Back in September, we wrote about how the GDPR could actually undermine privacy, when Jean Young noted that, when someone hacked into her Spotify account, they were able to download her entire data history. And now there's another example of the privacy implications: Amazon recently responded to a GDPR data export request by sending 1,700 voice recordings... to the wrong user.
Following the passage of the European Union’s General Data Protection Regulation, or GDPR, any EU resident may demand a company send them the entirety of the data collected about them through both internet services and hardware products like an Alexa-equipped Echo smart speaker. One German user, under the alias “Martin Schneider,” did just that in August of this year. What he got back from Amazon, however, were thousands of Alexa voice recordings, which was strange considering he didn’t own an Alexa device.
Upon listening to the files, Schneider discovered they were the recordings of another Alexa user. After failing to get in contact with Amazon about the issue, the man brought the files to c’t, where reporters were able to piece together who the Alexa user was. Among the files were commands to control Spotify, the person’s home thermostat, and alarms. There were also recordings that indicated the Alexa user also owned a Fire TV, and that they had a spouse who appeared to live in the home.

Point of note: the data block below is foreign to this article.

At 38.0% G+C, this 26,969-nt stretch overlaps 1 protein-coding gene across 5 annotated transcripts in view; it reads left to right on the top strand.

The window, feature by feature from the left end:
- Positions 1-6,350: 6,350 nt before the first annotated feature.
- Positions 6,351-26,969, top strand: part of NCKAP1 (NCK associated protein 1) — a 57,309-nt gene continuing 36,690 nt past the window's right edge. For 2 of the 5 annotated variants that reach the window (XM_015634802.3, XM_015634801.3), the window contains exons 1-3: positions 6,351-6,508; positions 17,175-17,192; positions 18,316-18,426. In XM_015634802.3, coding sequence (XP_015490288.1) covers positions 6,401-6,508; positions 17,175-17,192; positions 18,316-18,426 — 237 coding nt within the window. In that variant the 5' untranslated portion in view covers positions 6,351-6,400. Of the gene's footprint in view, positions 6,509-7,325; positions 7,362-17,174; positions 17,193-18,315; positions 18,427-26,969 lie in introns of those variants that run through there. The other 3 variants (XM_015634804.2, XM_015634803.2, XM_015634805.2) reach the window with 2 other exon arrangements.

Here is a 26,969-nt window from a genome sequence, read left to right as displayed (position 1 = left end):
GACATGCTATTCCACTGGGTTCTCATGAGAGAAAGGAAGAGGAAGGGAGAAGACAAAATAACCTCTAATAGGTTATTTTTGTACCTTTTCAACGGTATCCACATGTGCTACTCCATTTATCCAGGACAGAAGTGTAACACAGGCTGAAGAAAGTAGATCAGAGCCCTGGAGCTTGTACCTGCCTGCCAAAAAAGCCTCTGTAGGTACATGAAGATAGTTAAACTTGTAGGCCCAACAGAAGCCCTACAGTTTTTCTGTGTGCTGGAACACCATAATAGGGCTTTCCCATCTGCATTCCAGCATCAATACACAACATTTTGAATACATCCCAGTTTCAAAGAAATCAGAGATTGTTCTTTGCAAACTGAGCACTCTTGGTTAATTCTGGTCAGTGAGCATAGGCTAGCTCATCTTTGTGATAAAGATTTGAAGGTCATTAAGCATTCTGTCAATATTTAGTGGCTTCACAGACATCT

There are, of course, many different ways of thinking about this. On the whole, it's a good thing that companies are giving users more access to data, and allowing them to not just see what's being held, but to download it as well (it would be nice if things were more standardized, and it would enable easier shifting between services, but... baby steps). But, it also needs to be recognized that this creates new privacy challenges.
This isn't necessarily good or bad, but is a useful reminder that, contrary to what many GDPR supporters will tell you, the GDPR itself doesn't actually do much to "protect" your privacy, and could make your data even more vulnerable. Again, there are potentially good reasons for this, but way too many people keep insisting that the GDPR is about protecting privacy, and it is important to understand where and how it fails in that regard, and how it could even make much of your data more vulnerable.